We’ve been ambushed by the flu for the last couple of weeks here at Birds and Words, which had me thinking all sorts of grim thoughts accompanied by a slight fever and an aching body. And under the influence of this mind-numbing flu that somehow engulfed everything, I began to forget how much of this year really was truly wonderful (in fact, just about everything save the last two weeks).
So a recap: 2014 turned into my birdiest year ever. I spent nearly every Saturday out in the field with my amazing, patient, wise birding group (well every Saturday until September hit, whereupon a tidal wave of lecture prep had me hiding out in my home-office for days at a time; by November sanity demanded that I spend Saturdays outside again, and never one to argue with Sanity, I obeyed. It worked; life improved. See previous posts about my difficulties with November).
I extracted my first bird from a mist net at the banding station, nearly died of fright, but did it anyhow. The bird in question was a Cedar Waxwing (Bombycilla cedrorum), one of my all-time favourites, and he was so confused and annoyed by said extraction that he proceeded to barf up berries all over my hand. And in spite of that, I found the experience nothing short of miraculous.
I completed my first Birdathon and wrote about it for Maisonneuve, one of my favourite Canadian publications. And I recently found out that Reader’s Digest bought the article, so come March or April every single doctor’s office in Canada may well have patients itching to complete a birdathon of their own. (Nothing wrong with wishful thinking.) 18 hours, 229 species including an extraordinary lifer: a Yellow-headed Blackbird.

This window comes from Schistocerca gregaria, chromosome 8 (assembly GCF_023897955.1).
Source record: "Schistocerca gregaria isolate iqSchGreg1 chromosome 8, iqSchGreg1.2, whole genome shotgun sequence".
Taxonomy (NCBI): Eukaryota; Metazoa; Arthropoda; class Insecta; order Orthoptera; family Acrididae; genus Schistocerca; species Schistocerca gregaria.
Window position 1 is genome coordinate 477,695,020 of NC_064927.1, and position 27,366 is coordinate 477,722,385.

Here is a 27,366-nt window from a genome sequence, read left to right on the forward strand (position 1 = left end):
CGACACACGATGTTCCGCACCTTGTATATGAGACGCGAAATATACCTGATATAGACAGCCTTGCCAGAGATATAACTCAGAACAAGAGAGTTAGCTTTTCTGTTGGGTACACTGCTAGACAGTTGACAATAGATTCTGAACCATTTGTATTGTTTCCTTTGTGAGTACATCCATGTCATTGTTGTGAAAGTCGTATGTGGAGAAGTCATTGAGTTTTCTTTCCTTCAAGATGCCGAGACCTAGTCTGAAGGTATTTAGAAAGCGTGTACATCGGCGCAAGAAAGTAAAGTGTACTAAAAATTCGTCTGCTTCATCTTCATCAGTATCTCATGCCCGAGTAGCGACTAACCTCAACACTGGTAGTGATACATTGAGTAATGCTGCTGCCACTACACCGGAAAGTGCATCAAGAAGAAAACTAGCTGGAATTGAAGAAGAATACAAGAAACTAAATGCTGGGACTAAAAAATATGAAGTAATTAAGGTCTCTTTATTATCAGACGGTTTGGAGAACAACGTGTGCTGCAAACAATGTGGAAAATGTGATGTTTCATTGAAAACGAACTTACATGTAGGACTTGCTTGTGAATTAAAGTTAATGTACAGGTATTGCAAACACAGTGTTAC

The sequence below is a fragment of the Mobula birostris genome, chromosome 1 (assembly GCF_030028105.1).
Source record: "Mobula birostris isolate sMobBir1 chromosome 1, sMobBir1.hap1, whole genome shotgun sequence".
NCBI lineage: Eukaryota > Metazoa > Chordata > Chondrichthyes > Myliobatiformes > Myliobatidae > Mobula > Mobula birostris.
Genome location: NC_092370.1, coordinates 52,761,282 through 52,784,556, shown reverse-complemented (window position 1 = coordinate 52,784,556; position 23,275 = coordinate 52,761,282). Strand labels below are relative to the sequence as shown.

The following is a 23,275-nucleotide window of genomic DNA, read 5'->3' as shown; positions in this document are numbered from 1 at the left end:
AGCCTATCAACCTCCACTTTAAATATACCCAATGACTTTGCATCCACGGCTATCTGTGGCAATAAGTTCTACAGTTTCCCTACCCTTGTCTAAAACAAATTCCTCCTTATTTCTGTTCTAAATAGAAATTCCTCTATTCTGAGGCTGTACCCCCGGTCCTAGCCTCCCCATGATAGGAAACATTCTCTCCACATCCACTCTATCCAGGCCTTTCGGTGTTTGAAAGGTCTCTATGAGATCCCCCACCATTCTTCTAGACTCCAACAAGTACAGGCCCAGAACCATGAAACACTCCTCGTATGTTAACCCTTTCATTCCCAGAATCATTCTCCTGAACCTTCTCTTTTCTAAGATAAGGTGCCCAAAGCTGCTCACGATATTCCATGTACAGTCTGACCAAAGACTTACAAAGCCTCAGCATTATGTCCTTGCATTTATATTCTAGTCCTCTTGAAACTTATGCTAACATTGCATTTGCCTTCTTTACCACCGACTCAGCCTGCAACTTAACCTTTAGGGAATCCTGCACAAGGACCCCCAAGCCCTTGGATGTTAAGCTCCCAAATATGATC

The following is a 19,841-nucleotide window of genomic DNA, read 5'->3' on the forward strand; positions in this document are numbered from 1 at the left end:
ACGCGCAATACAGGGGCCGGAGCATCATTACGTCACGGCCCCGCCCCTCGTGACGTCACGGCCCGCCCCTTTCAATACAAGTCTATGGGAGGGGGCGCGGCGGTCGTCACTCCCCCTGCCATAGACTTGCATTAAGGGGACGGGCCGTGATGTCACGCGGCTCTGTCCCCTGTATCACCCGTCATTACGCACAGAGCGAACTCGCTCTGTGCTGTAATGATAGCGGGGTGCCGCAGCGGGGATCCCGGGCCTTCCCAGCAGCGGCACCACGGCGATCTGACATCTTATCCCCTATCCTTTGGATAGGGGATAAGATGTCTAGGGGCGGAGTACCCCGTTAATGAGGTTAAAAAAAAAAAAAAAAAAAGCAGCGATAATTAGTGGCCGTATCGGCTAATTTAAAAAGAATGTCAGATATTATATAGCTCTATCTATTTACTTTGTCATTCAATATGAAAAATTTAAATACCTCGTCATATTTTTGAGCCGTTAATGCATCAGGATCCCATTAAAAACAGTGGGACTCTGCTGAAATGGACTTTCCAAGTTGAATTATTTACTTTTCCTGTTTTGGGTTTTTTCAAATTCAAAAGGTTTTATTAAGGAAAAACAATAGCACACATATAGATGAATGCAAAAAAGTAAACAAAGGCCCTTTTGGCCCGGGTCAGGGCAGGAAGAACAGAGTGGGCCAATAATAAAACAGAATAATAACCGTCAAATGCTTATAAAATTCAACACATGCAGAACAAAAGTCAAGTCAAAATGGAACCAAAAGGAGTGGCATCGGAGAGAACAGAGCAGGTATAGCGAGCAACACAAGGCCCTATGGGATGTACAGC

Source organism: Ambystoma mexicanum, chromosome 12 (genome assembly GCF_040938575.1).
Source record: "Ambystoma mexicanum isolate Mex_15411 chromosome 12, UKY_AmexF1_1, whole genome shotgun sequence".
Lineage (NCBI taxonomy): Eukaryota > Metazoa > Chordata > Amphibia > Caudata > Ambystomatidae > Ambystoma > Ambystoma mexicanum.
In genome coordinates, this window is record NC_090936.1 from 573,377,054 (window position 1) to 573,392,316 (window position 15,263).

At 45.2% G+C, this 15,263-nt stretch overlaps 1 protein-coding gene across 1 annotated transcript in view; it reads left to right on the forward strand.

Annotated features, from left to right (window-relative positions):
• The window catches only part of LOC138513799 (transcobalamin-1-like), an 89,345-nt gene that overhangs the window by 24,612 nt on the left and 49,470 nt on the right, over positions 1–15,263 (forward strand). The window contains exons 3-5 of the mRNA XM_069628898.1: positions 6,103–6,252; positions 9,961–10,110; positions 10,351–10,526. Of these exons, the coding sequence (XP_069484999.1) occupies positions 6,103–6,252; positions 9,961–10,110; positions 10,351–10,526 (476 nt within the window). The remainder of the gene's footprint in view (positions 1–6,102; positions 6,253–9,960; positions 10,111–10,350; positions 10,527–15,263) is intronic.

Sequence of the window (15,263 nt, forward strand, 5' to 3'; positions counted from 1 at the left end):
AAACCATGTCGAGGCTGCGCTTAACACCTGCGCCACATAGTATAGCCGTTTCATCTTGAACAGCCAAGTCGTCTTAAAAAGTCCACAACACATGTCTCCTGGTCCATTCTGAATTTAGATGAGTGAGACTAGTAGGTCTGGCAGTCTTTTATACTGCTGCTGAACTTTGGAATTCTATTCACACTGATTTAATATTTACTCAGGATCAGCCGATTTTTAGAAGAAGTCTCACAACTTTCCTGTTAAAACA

I received valuable life lessons from an Acorn Woodpecker in Sedona, when I was so frustrated by my inability to find a Red-faced warbler that I nearly threw my binoculars into the recycling bin. A few seconds before quitting birding entirely and tossing my bins, the Acorn woodpecker busily tapped out a rhythm in front of me over and over again. He was so persistent I couldn’t ignore him, and the more I looked the more mesmerized I became and… to make a long story short, it turned out it wasn’t yet time for me to quit birding after all. I assume it never will be.
I saw my first Great Grey Owl, my first electric blue Mountain Bluebird, watched my husband feed Sandhill cranes at the Reifel Bird Sanctuary near Vancouver, marvelled at the Black terns flying low over Tiny Marsh near Barrie, fell in love with Canvasback ducks, found the dreamiest Red-headed woodpecker, and narrowly missed my first Pileated Woodpecker.
I also made countess mistakes, called out misidentifications, lamented the almost-seen birds, the just-flew birds, the “was here yesterday” birds and the “came just after you left” birds.
There was also a glorious CBC (Christmas Bird Count), one fall morning a week spent at the banding station a depressing morning of staring at hundreds of House sparrows trying to detect the lone Eurasian tree sparrow and failing miserably, and a remarkable Varied thrush and a miraculous Spotted towhee who’d lost his way and somehow found himself in Southern Ontario instead of California. And there were countless other sightings. And deep gratitude: for the birds who never fail to teach me something new just by being, for the ability and sustained desire to see them, for the urban parks and paths and trails that sustain me, and finally, for the people I bird with — they enrich my life by being my partners-in-looking.
It’s been a wonderful year and I can’t wait to see what 2015 will bring. Thanks for reading, and wishing you all a happy, healthy, adventure-filled New Year!